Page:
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It's G Jim - But Not As We Know It

Phone masts
13 August 2019 | Updated 16 August 2019

5G will transform not just the speed of our mobile phones but also how our properties can communicate with each other, yet the average John, Jan, Jessica or Jim knows very little about it.​

And the real estate sector’s knowledge is particularly patchy when it comes to this next wave of connectivity, according to research from Cluttons, who say overall lack of preparedness for 5G across the UK presents a wide range of opportunities for developers, landlords and occupiers.



A 5G connection is set to be between 100 and 1,000 times faster than 4G. Downloading an HD movie could take about 10 seconds. On top of that, the much faster capability for data transmission will allow millions of devices to be connected simultaneously, which takes the benefits of 5G way beyond the realm of smartphones.

According to Cluttons' analysts, a building could connect thousands of devices at the same time, for example, while driverless cars could connect with traffic systems, other cars, buildings and more.


Slower adoption

Deloitte predicts that although adoption of 5G will be slower than that of 4G. The company predicts that about 20 vendors will launch 5G-ready handsets globally in 2019, shipping about 1 million 5G handsets out of a total 1.5 billion handsets sold. In the UK, shipments could total about 50,000 handsets, growing to 2 million to 3 million in 2020. EE/BT, Vodafone, O2 and 3 UK have either launched or are planning to launch their 5G offerings at some point between 2019 and 2020, though a full rollout will take several years.


Intel's intel

Intel’s Next 50 study found that 95% of ‘tech elites’ believe 5G will be one of the most important technologies to emerge in the next 50 years. However, it seems that those outside the tech spheres don’t really know it’s coming.


Vague understanding

Cluttons found that just 39% of office landlords know what 5G is and how it works on a practical level. A further 29% know what it is but not how it works, while 10% haven’t heard of it at all. Office tenants presented an even greater lack of knowledge - only 15% of those surveyed know what 5G is and how it works while 52% have either limited or no understanding.


The opportunities in infrastructure

The immediate opportunity for the real estate sector, according to Cluttons, is that it’s not just people who are unprepared for the arrival of 5G, it is our infrastructure.

“London badly needs new infrastructure if it is to improve its connectivity compared to other European cities,” Cluttons Head of Real Estate Management John Gravett said. "To make meaningful use of the new technology, the UK needs to make considerable infrastructure improvements in terms of towers, antennas and small cell solutions that are hitting the market. However, getting the UK’s cities to the infrastructure level required is not only a technical challenge but will require collaboration and consensual negotiation between telecoms operators and landlords in the built environment.”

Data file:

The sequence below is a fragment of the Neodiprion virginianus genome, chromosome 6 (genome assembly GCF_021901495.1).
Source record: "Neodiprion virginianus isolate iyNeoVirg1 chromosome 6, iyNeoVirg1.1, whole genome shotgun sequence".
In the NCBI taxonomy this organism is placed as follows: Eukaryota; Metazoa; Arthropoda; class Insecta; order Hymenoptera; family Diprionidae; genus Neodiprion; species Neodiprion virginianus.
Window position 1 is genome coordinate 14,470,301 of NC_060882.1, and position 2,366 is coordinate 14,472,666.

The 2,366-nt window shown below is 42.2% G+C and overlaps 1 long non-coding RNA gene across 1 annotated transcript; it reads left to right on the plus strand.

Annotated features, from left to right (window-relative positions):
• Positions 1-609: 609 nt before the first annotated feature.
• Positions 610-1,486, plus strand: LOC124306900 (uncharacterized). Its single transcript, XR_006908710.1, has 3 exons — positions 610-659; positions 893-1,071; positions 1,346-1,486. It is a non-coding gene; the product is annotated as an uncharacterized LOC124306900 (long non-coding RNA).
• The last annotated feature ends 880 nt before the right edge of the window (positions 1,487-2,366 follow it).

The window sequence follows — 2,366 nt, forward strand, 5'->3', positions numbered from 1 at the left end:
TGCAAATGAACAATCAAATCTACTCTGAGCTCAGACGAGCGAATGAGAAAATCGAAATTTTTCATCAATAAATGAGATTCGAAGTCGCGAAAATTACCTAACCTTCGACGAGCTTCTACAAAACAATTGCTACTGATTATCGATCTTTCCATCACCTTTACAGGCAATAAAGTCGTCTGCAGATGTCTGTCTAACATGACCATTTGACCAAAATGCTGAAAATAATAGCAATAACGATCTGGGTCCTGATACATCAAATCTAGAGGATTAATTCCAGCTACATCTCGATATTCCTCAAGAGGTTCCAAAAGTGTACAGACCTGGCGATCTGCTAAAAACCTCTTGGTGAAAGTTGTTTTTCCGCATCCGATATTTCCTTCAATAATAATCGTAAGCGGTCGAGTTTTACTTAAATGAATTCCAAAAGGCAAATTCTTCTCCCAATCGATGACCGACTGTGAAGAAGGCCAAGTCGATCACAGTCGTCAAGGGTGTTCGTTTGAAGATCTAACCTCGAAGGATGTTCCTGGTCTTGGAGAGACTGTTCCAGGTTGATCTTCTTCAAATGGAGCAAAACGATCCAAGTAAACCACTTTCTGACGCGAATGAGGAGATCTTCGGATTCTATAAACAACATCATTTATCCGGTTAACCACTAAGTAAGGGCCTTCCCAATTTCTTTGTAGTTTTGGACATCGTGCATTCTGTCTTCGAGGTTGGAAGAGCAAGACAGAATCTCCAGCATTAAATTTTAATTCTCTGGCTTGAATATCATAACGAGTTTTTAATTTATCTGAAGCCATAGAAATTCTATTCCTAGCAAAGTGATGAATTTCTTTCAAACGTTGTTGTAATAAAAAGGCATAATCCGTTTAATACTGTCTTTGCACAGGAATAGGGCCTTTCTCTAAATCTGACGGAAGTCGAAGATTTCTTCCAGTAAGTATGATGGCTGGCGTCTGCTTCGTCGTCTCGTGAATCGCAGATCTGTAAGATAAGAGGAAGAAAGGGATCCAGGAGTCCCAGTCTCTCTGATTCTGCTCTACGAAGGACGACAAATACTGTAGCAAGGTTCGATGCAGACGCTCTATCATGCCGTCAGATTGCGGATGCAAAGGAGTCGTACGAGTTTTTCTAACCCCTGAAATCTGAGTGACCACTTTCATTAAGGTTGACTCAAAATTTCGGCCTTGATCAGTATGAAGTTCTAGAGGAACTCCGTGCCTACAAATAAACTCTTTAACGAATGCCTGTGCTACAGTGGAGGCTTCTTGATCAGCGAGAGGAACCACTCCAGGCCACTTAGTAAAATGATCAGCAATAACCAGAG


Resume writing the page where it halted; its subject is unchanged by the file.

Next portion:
The mobile phone network giants have already written to the new Prime Minister to say his ambitions for the rollout of even basic connectivity to more rural areas will be thwarted if planning regulations are not relaxed. (Those companies have also said that if Business rates are applied to new installations in the way they are now, a lack of willing investment will also hold thing up.) The joint issues of planning and cost are going to be big barriers to further 5G rollout apart from in cities where overwhelming demand makes it attractive to the network providers.


Gravett said: "In the city environment, there is real opportunity for landlords and property owners to rent space for masts to telecoms operators, an opportunity that is only going to grow once use of 5G becomes more widespread. The more devices there are that need to be connected, the more masts will be needed. 

"However, revenue from renting space for masts won’t be huge but the financial benefits of better connectivity across real estate should be a real reason to collaborate."


User satisfaction

Cluttons’ connectivity research found that employees are more satisfied with their roles if their office is better connected and 48% are willing to pay more for better digital connectivity at their place of work.

Many landlords already recognise this. The majority (65%) of the UK’s commercial landlords have already undertaken work to improve the connectivity of their buildings. Of the 200 landlords surveyed, 76% have increased rental yields by making improvements to the digital infrastructure of their buildings.

“Landlords need to recognise that 5G and improved connectivity will benefit them by increasing the overall value of their property assets,” said Gravett. “The commercial value of a well-connected property thanks to increased rental revenues, minimising voids and having happy tenants due to higher staff retention and the ability to work more efficiently, should not be underestimated.”

Picture: Revenue from renting space for masts won’t be huge but the financial benefits of better connectivity across real estate should be a real reason to collaborate.

Article written by Brian Shillibeer | Published 13 August 2019


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